i manage a shop that employs a lot of college students... many of which come in with the same background, "i have plenty of experience with coffee, i worked at starbucks."
in all honesty, it comes down to the person. i've found that its pretty evenly split, as to how simple/difficult it can be to train(or retrain 'buck-ristas')
i would recommend looking at them like an average joe. if they seem to have a genuine desire to LEARN then you are in great shape, and it may work to your favor because there is at least SOME degree of knowledge when it comes to the bean. but if they carry the "high nose" mentality that is very easy to spot, i say drop 'em like its hot.
hope it works out for you ;-)
It really depends on the applicant if their time at Starbucks instilled a passion for coffee and they are eager to expand upon their existing base of knowledge. I had a girl that quickly became a shift manager for us, it's all about attitude.
No one knows everything there is to know about coffee. Even the folks at coffeed argue over the science behind the bean. If she's enthusiastic and recognizes that she has an opportunity to learn and grow as a barista at your shop, then I'd hire her. If she thinks she knows everything and is adamant about her technique, I'd wait for someone else.
The first rule of thumb and statement I make when training an employee that boasts "some, or tons" of experience/training elsewhere is: "forget everything you've ever learned!" I also look amongst and glean my regular customers as fabulous future employees because they love coffee and have already chosen our establishment to be the best. My motto is: I can train anyone to clean and make good coffee - but I can't teach over-the-top customer service to someone that doesn't have the attitude. Hold out for personal charm. The best business compliment I ever receive is that from customers congratulating me on hiring a terrific employee.
I've had similar experiences with stubborn individuals with a little coffee experience wanting to do things their own way or wanting to do things the way they used to do it at another place. I don't recommend hiring people with a little coffee knowledge and lot's of experience.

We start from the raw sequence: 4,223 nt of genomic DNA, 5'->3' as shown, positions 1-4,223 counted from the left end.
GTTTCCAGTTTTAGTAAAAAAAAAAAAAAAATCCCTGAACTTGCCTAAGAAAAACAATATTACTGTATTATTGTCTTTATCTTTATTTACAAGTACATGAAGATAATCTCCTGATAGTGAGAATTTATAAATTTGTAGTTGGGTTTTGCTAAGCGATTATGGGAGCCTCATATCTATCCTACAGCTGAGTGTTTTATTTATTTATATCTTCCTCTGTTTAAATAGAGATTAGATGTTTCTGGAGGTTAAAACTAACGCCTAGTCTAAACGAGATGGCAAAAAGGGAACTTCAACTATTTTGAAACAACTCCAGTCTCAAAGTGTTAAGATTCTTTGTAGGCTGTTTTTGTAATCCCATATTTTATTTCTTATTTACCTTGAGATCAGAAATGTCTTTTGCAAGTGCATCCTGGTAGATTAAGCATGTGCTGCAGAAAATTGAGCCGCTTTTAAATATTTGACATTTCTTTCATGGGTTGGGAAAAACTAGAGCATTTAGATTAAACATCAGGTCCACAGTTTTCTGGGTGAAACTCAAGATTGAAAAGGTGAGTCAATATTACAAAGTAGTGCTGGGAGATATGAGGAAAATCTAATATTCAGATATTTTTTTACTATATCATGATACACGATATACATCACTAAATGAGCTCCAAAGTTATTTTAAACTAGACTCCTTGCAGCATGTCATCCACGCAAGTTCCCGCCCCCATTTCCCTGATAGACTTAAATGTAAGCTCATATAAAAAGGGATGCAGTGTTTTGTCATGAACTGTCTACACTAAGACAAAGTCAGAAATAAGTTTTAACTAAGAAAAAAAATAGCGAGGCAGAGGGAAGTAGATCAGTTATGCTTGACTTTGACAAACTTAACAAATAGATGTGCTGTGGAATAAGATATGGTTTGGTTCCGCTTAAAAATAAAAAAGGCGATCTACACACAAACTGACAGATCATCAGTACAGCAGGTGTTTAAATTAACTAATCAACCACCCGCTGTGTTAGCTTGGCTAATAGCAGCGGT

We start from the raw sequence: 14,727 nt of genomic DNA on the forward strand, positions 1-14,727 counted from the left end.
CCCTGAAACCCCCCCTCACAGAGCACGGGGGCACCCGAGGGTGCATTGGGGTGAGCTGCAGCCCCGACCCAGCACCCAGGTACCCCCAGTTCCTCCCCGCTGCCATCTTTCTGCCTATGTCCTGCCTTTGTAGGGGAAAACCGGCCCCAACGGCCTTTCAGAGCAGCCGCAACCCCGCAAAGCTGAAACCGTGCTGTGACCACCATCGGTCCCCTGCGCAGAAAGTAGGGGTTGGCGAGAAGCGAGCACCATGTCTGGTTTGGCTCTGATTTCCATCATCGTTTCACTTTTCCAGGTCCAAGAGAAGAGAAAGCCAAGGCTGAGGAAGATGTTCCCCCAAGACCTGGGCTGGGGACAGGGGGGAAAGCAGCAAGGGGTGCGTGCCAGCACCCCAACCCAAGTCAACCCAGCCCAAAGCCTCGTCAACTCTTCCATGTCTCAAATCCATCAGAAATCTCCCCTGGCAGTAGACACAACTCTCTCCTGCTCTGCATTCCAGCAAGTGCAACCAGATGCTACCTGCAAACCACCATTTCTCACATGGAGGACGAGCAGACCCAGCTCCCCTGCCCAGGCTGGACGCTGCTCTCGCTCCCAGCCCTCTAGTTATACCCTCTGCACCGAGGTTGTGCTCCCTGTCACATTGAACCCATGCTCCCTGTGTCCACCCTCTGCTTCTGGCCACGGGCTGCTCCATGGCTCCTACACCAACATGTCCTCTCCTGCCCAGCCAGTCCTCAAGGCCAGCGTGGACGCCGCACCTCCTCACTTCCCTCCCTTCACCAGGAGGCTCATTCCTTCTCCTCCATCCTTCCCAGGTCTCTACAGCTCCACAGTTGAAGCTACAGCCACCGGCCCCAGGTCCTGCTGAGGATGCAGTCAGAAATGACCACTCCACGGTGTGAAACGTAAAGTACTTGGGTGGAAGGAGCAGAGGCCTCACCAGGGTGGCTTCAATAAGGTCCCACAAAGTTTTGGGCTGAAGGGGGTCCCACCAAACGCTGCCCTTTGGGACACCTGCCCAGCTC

Starbucks or not, I think the most important thing is to vet the candidate out thoroughly. Quite frankly, I don't care if an applicant has had 13 years experience at Starbucks or Stumptown, what matters is our program and the question is if the candidate will conform to our program. If they can't or won't, I don't think they would pass the vetting stage.

That said, I've hired and trained baristas from all sorts of backgrounds. One was even a Starbucks trainer - and another worked for me and worked at a Starbucks simultaneously.

The key is finding people who a) have an innate understanding of hospitality, and b) can adapt to our methods. If they cannot adapt, they just won't make it through our training phase.
I was once a starbucks coffeejocky, something I noticed about people working there was that they either a. Were brainwashed and thought Starbucks were the be-all and end-all in the coffee industry, b. didn't really care - its just a job, or c. recognized that there is always more to learn.
a. & b. are people you can ignore. I guess I was a mixture of b. and c. - I applied to Starbucks because nobody else was willing to take me with no experience, but I was well aware of what was attainable as a Barista, jumping ship at first opportunity (Shortly after, the starbucks I worked at was the first of about 90% of Australian Starbucks stores to close - I brought that place to its knees baby), getting a job working with some of the best in the industry.
Essentially, I'm only saying that a starbucks employee can be good, but not always. Take note of their passion - is it passion for coffee or passion for starbucks? Listen to the words they use, whether they make coffee at home - what do they use? What beans do they use at home? Do they want to be a barista or a manager (as far as I'm concerned if you want to be working in a cafe you should want to be a barista, if not, go get a job elsewhere).
That'll do.